A mistake we will all have to pay for
by Boris Nemtsov*
Translated from the Russian by Dave Essel
Today’s recognition by Medvedev of the independence of Abkhazia and South Ossetia is a strategic and long-term mistake, the consequences of which will be felt by practically all of Russia’s citizens.
1. This marks the beginning of an arms race. Georgia, it is obvious, will very shortly become a member of NATO. Next, NATO bases will of course be established in Georgia. Military and political tension on our borders will increase. This will inevitably lead to a rise in military expenditure, this at a time when we are already spending about $40 billion. Clearly, this extra money for the armed forces will be found at the expense of social programmes – pensions, teachers’ and doctors’ salaries, child benefits, etc will be raided. The impending bankruptcy of the pension system has already led to Putin making revolting suggestions that social security payments and income tax for the young be raised from 13% to 16%. Teddypoot [TN: “Медвепут” in Russian, from Медве(дев) and Пут(ин)] will not of course be cutting back on the civil service.
2. Extra spending on the armed forces will not mean that they will be modernised. Teddypoot does not want a professional contract army. Meanwhile, corruption among high-ranking officers together with the monopolisation and backwardness of the military-industrial complex will make it impossible for modern weapons to be purchased.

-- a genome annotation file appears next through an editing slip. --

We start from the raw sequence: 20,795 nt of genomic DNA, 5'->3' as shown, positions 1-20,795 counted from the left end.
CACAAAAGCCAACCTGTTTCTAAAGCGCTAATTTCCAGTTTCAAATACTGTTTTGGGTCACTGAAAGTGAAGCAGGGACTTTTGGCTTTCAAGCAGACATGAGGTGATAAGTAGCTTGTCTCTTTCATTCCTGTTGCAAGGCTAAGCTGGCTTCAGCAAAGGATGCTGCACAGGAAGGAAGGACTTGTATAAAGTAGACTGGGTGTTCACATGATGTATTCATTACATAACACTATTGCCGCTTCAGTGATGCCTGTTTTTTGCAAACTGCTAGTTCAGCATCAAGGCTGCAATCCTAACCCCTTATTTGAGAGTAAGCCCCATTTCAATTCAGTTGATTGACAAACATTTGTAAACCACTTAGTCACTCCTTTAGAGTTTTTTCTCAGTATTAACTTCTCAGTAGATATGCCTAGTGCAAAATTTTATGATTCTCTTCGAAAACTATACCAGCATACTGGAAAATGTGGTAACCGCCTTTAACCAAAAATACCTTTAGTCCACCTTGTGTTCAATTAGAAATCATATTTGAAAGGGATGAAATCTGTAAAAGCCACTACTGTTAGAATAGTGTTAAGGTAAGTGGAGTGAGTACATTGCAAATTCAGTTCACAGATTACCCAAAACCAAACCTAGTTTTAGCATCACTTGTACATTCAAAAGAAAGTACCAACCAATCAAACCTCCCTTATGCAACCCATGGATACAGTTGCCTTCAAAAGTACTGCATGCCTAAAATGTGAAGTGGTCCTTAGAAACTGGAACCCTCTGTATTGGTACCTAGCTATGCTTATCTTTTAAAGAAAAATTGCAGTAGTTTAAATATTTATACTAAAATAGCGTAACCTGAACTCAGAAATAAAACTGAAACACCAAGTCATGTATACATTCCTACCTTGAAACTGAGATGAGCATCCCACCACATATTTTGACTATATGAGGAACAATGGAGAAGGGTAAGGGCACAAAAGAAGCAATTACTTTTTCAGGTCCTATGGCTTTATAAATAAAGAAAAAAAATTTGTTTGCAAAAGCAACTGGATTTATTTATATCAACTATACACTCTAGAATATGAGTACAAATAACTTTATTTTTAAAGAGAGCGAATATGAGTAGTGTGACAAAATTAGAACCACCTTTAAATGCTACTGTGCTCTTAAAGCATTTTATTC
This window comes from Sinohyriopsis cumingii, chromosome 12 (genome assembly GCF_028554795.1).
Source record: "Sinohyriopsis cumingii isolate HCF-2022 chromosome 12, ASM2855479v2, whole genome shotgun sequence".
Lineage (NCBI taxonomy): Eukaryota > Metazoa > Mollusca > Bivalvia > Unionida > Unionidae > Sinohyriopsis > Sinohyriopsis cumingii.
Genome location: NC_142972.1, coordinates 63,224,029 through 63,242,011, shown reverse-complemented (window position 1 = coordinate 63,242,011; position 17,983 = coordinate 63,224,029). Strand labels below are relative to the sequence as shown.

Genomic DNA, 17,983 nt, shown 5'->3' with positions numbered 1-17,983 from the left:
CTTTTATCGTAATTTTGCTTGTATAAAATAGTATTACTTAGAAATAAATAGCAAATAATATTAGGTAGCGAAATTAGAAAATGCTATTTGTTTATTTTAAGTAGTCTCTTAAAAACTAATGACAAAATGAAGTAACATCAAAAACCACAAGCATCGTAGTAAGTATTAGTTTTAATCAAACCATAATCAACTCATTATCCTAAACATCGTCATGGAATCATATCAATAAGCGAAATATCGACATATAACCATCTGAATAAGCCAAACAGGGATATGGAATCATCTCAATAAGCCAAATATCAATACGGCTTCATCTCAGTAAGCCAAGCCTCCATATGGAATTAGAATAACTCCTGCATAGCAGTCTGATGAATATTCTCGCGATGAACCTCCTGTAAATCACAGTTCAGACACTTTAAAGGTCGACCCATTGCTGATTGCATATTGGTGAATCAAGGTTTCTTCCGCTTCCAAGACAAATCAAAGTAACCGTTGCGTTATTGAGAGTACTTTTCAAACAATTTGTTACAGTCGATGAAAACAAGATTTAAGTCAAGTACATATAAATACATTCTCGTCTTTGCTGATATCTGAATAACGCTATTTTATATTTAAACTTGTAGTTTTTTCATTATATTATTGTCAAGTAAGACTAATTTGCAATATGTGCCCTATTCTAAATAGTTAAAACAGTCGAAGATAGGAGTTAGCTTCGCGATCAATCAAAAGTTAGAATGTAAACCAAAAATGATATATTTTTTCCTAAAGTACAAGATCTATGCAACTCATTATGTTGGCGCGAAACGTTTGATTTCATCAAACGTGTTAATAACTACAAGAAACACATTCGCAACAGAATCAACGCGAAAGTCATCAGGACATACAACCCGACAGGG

3. The world community will obviously not recognise Russia’s decision. What this means in real life is: the decision to hold the Winter Olympics in Sochi in 2014 will be cancelled on security grounds due to proximity to a permanent conflict zone; ubiquitous discrimination against Russian business abroad; visa restrictions in the first place for civil servants and businessmen connected with them and possibly for all our country’s citizens; Russia’s expulsion from the G8. And of course forget about any joining of the WTO or other international organisations.
4. By his decision today, Medvedev has placed himself beyond the pale of international law by breaking a UN Security Council Resolution that speaks of Georgia’s territorial integrity for which Russia had previously always voted. This looks positively awful when set against the refusal to recognise the independence of Kosovo. What this means is that since we refuse to recognise international law, then international law will not be applied in others’ dealings with us. Everyone knows that the arms race and the Cold War brought the Soviet Union to its knees. Russia is no USSR (less than 3% of world GDP compared to America and Europe’s combined total of 50% of world GDP.)
We need to realise that we may actually lose Russia thanks to these adventurists.
*First Deputy Prime Minister of the Russian Federation, 1997-1998 and author of the Nemtsov White Paper